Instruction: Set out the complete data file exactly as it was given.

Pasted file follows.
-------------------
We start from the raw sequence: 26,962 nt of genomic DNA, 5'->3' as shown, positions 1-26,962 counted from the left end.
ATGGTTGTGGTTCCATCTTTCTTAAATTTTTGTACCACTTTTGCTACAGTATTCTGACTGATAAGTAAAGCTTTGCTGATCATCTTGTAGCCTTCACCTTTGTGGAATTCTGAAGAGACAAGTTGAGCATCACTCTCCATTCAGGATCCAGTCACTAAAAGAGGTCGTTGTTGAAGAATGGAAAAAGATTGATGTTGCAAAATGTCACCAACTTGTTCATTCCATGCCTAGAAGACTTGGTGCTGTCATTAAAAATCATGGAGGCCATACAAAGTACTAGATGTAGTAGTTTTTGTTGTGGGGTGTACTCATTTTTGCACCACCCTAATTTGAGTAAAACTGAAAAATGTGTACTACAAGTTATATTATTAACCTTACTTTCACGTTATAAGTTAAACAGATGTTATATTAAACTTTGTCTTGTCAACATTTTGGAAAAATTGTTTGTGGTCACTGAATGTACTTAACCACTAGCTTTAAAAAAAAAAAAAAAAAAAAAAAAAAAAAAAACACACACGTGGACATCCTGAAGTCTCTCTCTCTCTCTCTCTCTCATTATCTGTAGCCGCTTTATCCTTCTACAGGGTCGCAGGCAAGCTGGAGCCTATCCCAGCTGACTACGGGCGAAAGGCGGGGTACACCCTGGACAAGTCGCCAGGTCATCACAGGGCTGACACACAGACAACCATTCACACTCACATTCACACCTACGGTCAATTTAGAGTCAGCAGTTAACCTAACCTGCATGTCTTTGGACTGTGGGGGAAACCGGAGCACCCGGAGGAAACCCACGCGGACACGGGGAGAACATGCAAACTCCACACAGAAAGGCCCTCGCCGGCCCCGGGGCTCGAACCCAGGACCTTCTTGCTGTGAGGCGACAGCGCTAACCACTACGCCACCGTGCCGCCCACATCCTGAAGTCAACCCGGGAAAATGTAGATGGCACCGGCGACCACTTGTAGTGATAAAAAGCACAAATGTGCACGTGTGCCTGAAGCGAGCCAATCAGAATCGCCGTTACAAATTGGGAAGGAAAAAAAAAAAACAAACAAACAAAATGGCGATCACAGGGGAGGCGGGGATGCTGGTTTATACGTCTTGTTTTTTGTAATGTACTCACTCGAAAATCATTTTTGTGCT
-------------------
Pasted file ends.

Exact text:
We start from the raw sequence: 26,962 nt of genomic DNA, 5'->3' as shown, positions 1-26,962 counted from the left end.
ATGGTTGTGGTTCCATCTTTCTTAAATTTTTGTACCACTTTTGCTACAGTATTCTGACTGATAAGTAAAGCTTTGCTGATCATCTTGTAGCCTTCACCTTTGTGGAATTCTGAAGAGACAAGTTGAGCATCACTCTCCATTCAGGATCCAGTCACTAAAAGAGGTCGTTGTTGAAGAATGGAAAAAGATTGATGTTGCAAAATGTCACCAACTTGTTCATTCCATGCCTAGAAGACTTGGTGCTGTCATTAAAAATCATGGAGGCCATACAAAGTACTAGATGTAGTAGTTTTTGTTGTGGGGTGTACTCATTTTTGCACCACCCTAATTTGAGTAAAACTGAAAAATGTGTACTACAAGTTATATTATTAACCTTACTTTCACGTTATAAGTTAAACAGATGTTATATTAAACTTTGTCTTGTCAACATTTTGGAAAAATTGTTTGTGGTCACTGAATGTACTTAACCACTAGCTTTAAAAAAAAAAAAAAAAAAAAAAAAAAAAAAAACACACACGTGGACATCCTGAAGTCTCTCTCTCTCTCTCTCTCTCATTATCTGTAGCCGCTTTATCCTTCTACAGGGTCGCAGGCAAGCTGGAGCCTATCCCAGCTGACTACGGGCGAAAGGCGGGGTACACCCTGGACAAGTCGCCAGGTCATCACAGGGCTGACACACAGACAACCATTCACACTCACATTCACACCTACGGTCAATTTAGAGTCAGCAGTTAACCTAACCTGCATGTCTTTGGACTGTGGGGGAAACCGGAGCACCCGGAGGAAACCCACGCGGACACGGGGAGAACATGCAAACTCCACACAGAAAGGCCCTCGCCGGCCCCGGGGCTCGAACCCAGGACCTTCTTGCTGTGAGGCGACAGCGCTAACCACTACGCCACCGTGCCGCCCACATCCTGAAGTCAACCCGGGAAAATGTAGATGGCACCGGCGACCACTTGTAGTGATAAAAAGCACAAATGTGCACGTGTGCCTGAAGCGAGCCAATCAGAATCGCCGTTACAAATTGGGAAGGAAAAAAAAAAAACAAACAAACAAAATGGCGATCACAGGGGAGGCGGGGATGCTGGTTTATACGTCTTGTTTTTTGTAATGTACTCACTCGAAAATCATTTTTGTGCT